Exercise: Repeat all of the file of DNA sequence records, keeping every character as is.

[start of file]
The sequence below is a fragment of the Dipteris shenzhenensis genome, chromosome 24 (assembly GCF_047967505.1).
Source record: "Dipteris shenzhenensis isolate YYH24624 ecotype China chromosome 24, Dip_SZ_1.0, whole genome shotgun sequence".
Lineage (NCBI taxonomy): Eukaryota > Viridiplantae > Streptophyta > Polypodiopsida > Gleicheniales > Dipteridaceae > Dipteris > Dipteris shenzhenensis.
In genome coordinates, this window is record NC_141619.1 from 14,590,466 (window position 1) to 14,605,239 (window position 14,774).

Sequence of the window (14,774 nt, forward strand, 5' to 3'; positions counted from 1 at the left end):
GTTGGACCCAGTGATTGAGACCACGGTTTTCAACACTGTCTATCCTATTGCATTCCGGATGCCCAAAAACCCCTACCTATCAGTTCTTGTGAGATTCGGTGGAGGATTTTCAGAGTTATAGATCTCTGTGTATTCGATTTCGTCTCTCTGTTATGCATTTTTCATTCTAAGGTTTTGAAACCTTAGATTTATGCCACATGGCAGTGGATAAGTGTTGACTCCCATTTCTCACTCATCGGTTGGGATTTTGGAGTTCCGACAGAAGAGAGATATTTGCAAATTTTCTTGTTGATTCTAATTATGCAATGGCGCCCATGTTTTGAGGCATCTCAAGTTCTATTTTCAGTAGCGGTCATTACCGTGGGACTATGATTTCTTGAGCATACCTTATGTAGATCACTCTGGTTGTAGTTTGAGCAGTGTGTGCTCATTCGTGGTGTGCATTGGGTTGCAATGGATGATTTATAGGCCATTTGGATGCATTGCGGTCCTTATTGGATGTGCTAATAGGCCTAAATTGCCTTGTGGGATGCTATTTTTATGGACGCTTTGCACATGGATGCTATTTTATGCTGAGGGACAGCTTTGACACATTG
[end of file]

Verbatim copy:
The sequence below is a fragment of the Dipteris shenzhenensis genome, chromosome 24 (assembly GCF_047967505.1).
Source record: "Dipteris shenzhenensis isolate YYH24624 ecotype China chromosome 24, Dip_SZ_1.0, whole genome shotgun sequence".
Lineage (NCBI taxonomy): Eukaryota > Viridiplantae > Streptophyta > Polypodiopsida > Gleicheniales > Dipteridaceae > Dipteris > Dipteris shenzhenensis.
In genome coordinates, this window is record NC_141619.1 from 14,590,466 (window position 1) to 14,605,239 (window position 14,774).

Sequence of the window (14,774 nt, forward strand, 5' to 3'; positions counted from 1 at the left end):
GTTGGACCCAGTGATTGAGACCACGGTTTTCAACACTGTCTATCCTATTGCATTCCGGATGCCCAAAAACCCCTACCTATCAGTTCTTGTGAGATTCGGTGGAGGATTTTCAGAGTTATAGATCTCTGTGTATTCGATTTCGTCTCTCTGTTATGCATTTTTCATTCTAAGGTTTTGAAACCTTAGATTTATGCCACATGGCAGTGGATAAGTGTTGACTCCCATTTCTCACTCATCGGTTGGGATTTTGGAGTTCCGACAGAAGAGAGATATTTGCAAATTTTCTTGTTGATTCTAATTATGCAATGGCGCCCATGTTTTGAGGCATCTCAAGTTCTATTTTCAGTAGCGGTCATTACCGTGGGACTATGATTTCTTGAGCATACCTTATGTAGATCACTCTGGTTGTAGTTTGAGCAGTGTGTGCTCATTCGTGGTGTGCATTGGGTTGCAATGGATGATTTATAGGCCATTTGGATGCATTGCGGTCCTTATTGGATGTGCTAATAGGCCTAAATTGCCTTGTGGGATGCTATTTTTATGGACGCTTTGCACATGGATGCTATTTTATGCTGAGGGACAGCTTTGACACATTG